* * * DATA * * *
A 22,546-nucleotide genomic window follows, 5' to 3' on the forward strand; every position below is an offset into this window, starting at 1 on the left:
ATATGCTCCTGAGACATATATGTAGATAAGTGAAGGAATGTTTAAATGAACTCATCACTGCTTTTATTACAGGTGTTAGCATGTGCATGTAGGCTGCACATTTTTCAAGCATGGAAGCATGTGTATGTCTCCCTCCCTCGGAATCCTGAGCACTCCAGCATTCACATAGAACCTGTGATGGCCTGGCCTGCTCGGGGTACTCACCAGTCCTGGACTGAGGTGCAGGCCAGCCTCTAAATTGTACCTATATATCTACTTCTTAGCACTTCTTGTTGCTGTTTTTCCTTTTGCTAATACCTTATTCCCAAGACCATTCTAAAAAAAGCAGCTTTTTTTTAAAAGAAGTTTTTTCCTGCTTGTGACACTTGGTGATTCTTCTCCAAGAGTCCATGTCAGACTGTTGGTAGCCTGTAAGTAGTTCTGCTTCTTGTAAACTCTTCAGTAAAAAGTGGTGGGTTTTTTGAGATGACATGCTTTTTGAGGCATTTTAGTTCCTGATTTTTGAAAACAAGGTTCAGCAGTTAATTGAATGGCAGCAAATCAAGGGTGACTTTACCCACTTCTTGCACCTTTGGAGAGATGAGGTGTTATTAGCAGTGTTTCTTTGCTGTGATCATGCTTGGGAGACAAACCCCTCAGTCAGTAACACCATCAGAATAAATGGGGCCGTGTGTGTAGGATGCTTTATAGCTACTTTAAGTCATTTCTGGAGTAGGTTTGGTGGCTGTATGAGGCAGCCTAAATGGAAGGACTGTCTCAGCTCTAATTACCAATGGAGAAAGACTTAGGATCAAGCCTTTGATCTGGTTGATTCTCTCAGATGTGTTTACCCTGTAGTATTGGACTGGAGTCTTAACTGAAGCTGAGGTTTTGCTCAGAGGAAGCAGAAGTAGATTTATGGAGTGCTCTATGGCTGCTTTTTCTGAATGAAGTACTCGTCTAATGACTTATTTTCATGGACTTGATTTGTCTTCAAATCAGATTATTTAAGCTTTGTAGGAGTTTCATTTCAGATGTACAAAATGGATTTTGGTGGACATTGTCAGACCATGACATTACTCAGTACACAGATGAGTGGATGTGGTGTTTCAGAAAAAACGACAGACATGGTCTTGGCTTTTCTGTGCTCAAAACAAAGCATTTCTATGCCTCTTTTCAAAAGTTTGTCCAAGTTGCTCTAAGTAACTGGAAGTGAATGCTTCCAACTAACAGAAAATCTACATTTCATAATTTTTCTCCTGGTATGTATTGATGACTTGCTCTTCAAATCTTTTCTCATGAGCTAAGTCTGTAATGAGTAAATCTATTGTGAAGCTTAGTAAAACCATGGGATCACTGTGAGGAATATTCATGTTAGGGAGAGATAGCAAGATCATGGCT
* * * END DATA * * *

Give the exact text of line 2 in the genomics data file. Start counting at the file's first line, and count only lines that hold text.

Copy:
ATATGCTCCTGAGACATATATGTAGATAAGTGAAGGAATGTTTAAATGAACTCATCACTGCTTTTATTACAGGTGTTAGCATGTGCATGTAGGCTGCACATTTTTCAAGCATGGAAGCATGTGTATGTCTCCCTCCCTCGGAATCCTGAGCACTCCAGCATTCACATAGAACCTGTGATGGCCTGGCCTGCTCGGGGTACTCACCAGTCCTGGACTGAGGTGCAGGCCAGCCTCTAAATTGTACCTATATATCTACTTCTTAGCACTTCTTGTTGCTGTTTTTCCTTTTGCTAATACCTTATTCCCAAGACCATTCTAAAAAAAGCAGCTTTTTTTTAAAAGAAGTTTTTTCCTGCTTGTGACACTTGGTGATTCTTCTCCAAGAGTCCATGTCAGACTGTTGGTAGCCTGTAAGTAGTTCTGCTTCTTGTAAACTCTTCAGTAAAAAGTGGTGGGTTTTTTGAGATGACATGCTTTTTGAGGCATTTTAGTTCCTGATTTTTGAAAACAAGGTTCAGCAGTTAATTGAATGGCAGCAAATCAAGGGTGACTTTACCCACTTCTTGCACCTTTGGAGAGATGAGGTGTTATTAGCAGTGTTTCTTTGCTGTGATCATGCTTGGGAGACAAACCCCTCAGTCAGTAACACCATCAGAATAAATGGGGCCGTGTGTGTAGGATGCTTTATAGCTACTTTAAGTCATTTCTGGAGTAGGTTTGGTGGCTGTATGAGGCAGCCTAAATGGAAGGACTGTCTCAGCTCTAATTACCAATGGAGAAAGACTTAGGATCAAGCCTTTGATCTGGTTGATTCTCTCAGATGTGTTTACCCTGTAGTATTGGACTGGAGTCTTAACTGAAGCTGAGGTTTTGCTCAGAGGAAGCAGAAGTAGATTTATGGAGTGCTCTATGGCTGCTTTTTCTGAATGAAGTACTCGTCTAATGACTTATTTTCATGGACTTGATTTGTCTTCAAATCAGATTATTTAAGCTTTGTAGGAGTTTCATTTCAGATGTACAAAATGGATTTTGGTGGACATTGTCAGACCATGACATTACTCAGTACACAGATGAGTGGATGTGGTGTTTCAGAAAAAACGACAGACATGGTCTTGGCTTTTCTGTGCTCAAAACAAAGCATTTCTATGCCTCTTTTCAAAAGTTTGTCCAAGTTGCTCTAAGTAACTGGAAGTGAATGCTTCCAACTAACAGAAAATCTACATTTCATAATTTTTCTCCTGGTATGTATTGATGACTTGCTCTTCAAATCTTTTCTCATGAGCTAAGTCTGTAATGAGTAAATCTATTGTGAAGCTTAGTAAAACCATGGGATCACTGTGAGGAATATTCATGTTAGGGAGAGATAGCAAGATCATGGCT